By SHELBY SCHROEDER
The play relates the story of a 1993 inmate uprising in Lucasville, Ohio.
An original Youngstown play will be under the spotlight on a New York City stage come August.
“Lucasville,” an adaptation of the book “Lucasville: The Untold Story Of A Prison Uprising,” by Niles author Staughton Lynd, was selected as part of the 12th annual New York International Fringe Festival (FringeNYC).
“Lucasville” is the story of the inmate uprising at the Southern Ohio Correctional Facility in Lucasville, Ohio, in 1993. Lynd wrote the book to chronicle the deaths of nine inmates and one guard, and the trials that led to death sentences for five prisoners. Lynd argues in his book that faulty inmate testimony and a biased jury wrongly put the five men on death row.
The book came to the stage after Lynd presented actor Gary Anderson with a copy following one of Anderson’s shows in Youngstown. Anderson quickly took interest in the project, and helped co-write a play. Soon after, actors from the production “The Exonerated” at the Oakland Center for the Arts were recruited for the performance.
The show, which has toured several cities in the past two years, was one of approximately 200 acts chosen for the festival. Elena K. Holy, producing artistic director for FringeNYC, said jurors for the festival eliminate around 75 percent of entries, in search of “innovative, vibrant and diverse” pieces.
Lynd called the selection process “excruciating,” with about 100 adjudicators reviewing and ranking shows.
Holy said the passion the “Lucasville” crew showed for the story made the project leap off the page, and “made the application glow.”
That’s because the play is based on a very real story of five men who are still incarcerated, said Ray Beiersdorfer.
Beiersdorfer, the producer of “Lucasville,” said the actors and stage crew are hopeful that their play leads to renewed interest in the story. With the likelihood of being mentioned in New York entertainment publications, he said, “I’m hoping it will actually go over to the news pages as well.”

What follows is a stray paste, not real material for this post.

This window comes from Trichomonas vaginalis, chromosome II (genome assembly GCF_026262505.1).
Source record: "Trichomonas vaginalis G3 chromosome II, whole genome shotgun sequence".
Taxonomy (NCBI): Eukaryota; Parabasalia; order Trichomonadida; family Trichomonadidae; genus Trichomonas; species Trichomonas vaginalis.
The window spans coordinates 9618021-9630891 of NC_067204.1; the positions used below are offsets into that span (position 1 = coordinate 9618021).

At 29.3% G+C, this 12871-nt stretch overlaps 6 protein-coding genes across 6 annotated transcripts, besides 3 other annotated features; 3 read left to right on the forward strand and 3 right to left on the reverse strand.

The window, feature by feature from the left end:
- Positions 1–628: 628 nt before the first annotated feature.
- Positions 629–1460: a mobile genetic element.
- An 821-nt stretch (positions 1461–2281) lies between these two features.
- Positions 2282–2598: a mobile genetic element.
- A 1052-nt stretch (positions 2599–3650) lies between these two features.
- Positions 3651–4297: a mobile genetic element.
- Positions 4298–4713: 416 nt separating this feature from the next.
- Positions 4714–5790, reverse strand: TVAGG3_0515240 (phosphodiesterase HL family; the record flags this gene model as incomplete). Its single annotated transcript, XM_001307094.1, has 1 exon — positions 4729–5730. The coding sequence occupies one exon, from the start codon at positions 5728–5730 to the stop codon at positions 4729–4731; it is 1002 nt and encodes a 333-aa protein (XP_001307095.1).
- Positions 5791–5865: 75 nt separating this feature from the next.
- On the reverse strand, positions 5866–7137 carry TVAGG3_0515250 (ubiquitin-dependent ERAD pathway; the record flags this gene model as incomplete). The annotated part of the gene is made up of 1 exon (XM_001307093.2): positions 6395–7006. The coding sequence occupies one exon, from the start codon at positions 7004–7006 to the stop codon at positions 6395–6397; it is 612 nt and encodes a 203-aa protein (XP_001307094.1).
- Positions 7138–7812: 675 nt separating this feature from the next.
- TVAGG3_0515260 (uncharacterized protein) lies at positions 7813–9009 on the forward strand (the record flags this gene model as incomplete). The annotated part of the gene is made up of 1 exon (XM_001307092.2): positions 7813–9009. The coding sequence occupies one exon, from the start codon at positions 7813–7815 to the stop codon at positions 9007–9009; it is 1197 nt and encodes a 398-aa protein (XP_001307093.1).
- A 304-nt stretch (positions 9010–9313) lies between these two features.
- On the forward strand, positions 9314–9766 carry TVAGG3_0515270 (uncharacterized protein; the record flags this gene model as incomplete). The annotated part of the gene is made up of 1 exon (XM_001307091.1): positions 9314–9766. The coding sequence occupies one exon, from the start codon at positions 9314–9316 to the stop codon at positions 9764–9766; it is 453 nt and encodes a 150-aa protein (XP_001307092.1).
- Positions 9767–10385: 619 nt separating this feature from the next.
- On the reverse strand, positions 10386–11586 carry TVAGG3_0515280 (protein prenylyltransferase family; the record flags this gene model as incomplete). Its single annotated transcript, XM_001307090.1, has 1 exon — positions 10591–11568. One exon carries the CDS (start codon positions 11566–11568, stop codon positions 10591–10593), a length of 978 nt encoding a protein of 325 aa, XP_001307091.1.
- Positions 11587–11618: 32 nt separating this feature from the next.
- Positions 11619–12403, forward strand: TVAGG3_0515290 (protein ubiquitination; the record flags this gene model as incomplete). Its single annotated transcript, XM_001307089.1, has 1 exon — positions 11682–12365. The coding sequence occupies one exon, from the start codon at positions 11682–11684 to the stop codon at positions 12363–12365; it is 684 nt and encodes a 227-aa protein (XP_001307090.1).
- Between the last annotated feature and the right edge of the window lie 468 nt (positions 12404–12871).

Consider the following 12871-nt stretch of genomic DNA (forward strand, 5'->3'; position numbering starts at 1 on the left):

Ultimately, the attention could lead Ohio Gov. Ted Strickland to reopen an investigation into the Lucasville 5, he said.
Beiersdorfer also sees the production as a great opportunity for the play’s director, Youngstown State University student Brandon Martin. At 23, Martin said taking the play to New York City has been the biggest opportunity he’s received. Still, he regards the story as most important.
“I want for the five guys’ story to get out, before any theatrical aspect,” Martin said.
Holy said “Lucasville” drew a remarkable reaction from the other participants at a meeting to review the list of this year’s performances.
“They can’t wait to help support and embrace this show,” she said. “And that goes double for our volunteer staff.”
FringeNYC has not yet posted a lineup for the shows, which will be Aug. 8-24. Information will be provided through the festival’s Web site, www.FringeNYC.org.
The “Lucasville” crew also plans a kick-off in Youngstown to show audiences the faster-paced, audience-inclusive version Martin and the cast have prepared for the festival.
FringeNYC is North America’s largest mixed-arts gathering, modeled after the Fringe Festival in Edinburgh, Scotland. Along with plays, the event is host to a range of performances, from stand-up comedy, vaudeville and puppetry to clowns, musicals, dances and more.